In my opinion, network awareness is the killer app. Superchargers are great, but that they work intellingently with the vehicle is the differentiator. This is where mainstream car manufacturers are missing the goal of redefining vehicle mobility. We have worked for 120 years under the vision that the car lives in a 'dumb' network and that fuel was so dangerous that it could not be used at home. Car manufacturers were content to let the oil companies develop the 'dumb' network. The goal was to sell cars into a captive fueling market. The result was a gas station on every corner.

The situation is very different now. The technology is already on board (OnStar has its own GPS). Charging providers can provide real time status. It's just lacking vision, a plan, and collaboration. (I don't think the My Ch
evy App is even close...)
I think it depends greatly on the engineers and management. Tesla has a lot of young PhD engineers who did work in grad school closely related to what they do at Tesla. This gives them both depth and breadth of relevant knowledge, and they have no pre-conceptions of "this is the way we've always done it". They are eager to invent new things, new ways. Many of the engineers at the legacy car manufacturers are older and more experienced. That has some advantages as far as not making mistakes similar to those made in the past, but it can also make them less enthusiastic about pursuing something new and different since they have seen many failures in the past - and seen careers suffer for it.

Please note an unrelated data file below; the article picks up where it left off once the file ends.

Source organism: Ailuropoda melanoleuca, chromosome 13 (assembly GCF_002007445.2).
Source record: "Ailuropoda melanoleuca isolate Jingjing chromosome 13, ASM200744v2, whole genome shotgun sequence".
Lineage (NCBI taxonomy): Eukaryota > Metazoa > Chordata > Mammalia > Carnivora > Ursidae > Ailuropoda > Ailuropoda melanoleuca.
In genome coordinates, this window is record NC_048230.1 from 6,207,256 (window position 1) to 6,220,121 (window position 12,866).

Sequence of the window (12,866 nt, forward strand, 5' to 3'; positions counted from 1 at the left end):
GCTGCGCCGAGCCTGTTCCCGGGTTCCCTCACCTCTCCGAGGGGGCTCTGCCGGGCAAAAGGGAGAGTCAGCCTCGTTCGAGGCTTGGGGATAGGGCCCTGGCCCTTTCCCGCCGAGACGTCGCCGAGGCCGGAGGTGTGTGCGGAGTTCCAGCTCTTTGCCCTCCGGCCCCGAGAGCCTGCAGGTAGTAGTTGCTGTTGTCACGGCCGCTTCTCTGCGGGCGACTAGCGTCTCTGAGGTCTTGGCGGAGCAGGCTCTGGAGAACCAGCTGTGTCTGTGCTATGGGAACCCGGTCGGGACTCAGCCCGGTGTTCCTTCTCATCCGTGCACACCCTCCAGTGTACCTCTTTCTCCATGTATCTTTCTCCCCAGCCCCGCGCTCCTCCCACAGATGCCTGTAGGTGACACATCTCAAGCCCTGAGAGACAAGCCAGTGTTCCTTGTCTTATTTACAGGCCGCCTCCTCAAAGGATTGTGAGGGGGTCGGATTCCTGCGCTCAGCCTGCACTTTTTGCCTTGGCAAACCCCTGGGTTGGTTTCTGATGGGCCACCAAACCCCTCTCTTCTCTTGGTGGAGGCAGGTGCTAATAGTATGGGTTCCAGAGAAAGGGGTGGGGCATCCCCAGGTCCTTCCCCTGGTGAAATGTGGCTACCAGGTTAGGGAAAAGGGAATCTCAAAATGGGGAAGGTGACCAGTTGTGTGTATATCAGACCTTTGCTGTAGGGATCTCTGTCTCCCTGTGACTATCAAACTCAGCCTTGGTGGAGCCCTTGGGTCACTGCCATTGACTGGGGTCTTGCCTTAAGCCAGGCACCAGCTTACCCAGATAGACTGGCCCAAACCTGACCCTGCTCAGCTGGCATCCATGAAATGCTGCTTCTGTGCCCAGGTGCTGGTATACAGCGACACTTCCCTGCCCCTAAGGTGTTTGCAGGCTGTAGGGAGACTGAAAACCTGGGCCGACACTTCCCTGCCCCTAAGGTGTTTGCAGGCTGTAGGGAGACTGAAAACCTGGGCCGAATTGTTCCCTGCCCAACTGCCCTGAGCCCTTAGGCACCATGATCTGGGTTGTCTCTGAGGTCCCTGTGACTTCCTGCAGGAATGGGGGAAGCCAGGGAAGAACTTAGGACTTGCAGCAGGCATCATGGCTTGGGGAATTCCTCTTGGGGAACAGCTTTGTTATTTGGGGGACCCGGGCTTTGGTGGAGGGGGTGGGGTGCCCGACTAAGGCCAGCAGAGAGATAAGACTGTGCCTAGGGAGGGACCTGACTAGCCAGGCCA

It also depends on management - what they reward. Do they only reward those who they perceive to have never made mistakes? (note the qualifier "perceive") Do they reward those who take risks that may pay off big, but also have significant risk of failure? I suspect Musk is more likely to do the latter, encouraging people to innovate and try new things, just taking failures in stride, learning and moving on - and rewarding people who took on risky projects and failed, but who he thinks did well considering the circumstances.
 

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I think it depends greatly on the engineers and management. Tesla has a lot of young PhD engineers who did work in grad school closely related to what they do at Tesla. This gives them both depth and breadth of relevant knowledge, and they have no pre-conceptions of "this is the way we've always done it".
To be fair, there isn't much of an "this is the way we've always done it" at any of the auto manufacturers when it comes to battery thermal management. Especially at Nissan...o_O
 

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You precondition with the “remote start” feature. Chevy doesn't tend to use the term itself, so you won't find it in the manual. I think the term originated with other EVs.

You can also just go out and turn on the car manually with it plugged in (and just don't drive away).

One plugged in and switched off, the car will keep the battery in a sensible range, but when powered up (either remote-start or just turning it on while plugged in), it'll warm it further.

That's my understanding, anyway.